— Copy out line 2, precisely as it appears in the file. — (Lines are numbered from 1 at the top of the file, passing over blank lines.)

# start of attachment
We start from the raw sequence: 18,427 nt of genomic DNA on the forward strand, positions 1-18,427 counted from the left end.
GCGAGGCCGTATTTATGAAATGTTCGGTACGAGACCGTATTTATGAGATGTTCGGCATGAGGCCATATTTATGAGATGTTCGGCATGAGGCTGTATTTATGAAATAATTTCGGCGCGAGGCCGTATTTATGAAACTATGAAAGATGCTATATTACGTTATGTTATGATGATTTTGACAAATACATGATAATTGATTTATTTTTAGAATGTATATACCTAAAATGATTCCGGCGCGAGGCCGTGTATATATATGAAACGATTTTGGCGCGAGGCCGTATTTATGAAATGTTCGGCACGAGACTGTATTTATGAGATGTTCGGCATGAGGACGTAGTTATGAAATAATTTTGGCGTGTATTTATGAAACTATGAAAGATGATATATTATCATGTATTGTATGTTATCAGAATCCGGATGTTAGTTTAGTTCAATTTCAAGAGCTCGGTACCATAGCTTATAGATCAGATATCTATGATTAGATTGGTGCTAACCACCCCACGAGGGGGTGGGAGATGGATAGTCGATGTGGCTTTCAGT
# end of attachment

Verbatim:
GCGAGGCCGTATTTATGAAATGTTCGGTACGAGACCGTATTTATGAGATGTTCGGCATGAGGCCATATTTATGAGATGTTCGGCATGAGGCTGTATTTATGAAATAATTTCGGCGCGAGGCCGTATTTATGAAACTATGAAAGATGCTATATTACGTTATGTTATGATGATTTTGACAAATACATGATAATTGATTTATTTTTAGAATGTATATACCTAAAATGATTCCGGCGCGAGGCCGTGTATATATATGAAACGATTTTGGCGCGAGGCCGTATTTATGAAATGTTCGGCACGAGACTGTATTTATGAGATGTTCGGCATGAGGACGTAGTTATGAAATAATTTTGGCGTGTATTTATGAAACTATGAAAGATGATATATTATCATGTATTGTATGTTATCAGAATCCGGATGTTAGTTTAGTTCAATTTCAAGAGCTCGGTACCATAGCTTATAGATCAGATATCTATGATTAGATTGGTGCTAACCACCCCACGAGGGGGTGGGAGATGGATAGTCGATGTGGCTTTCAGT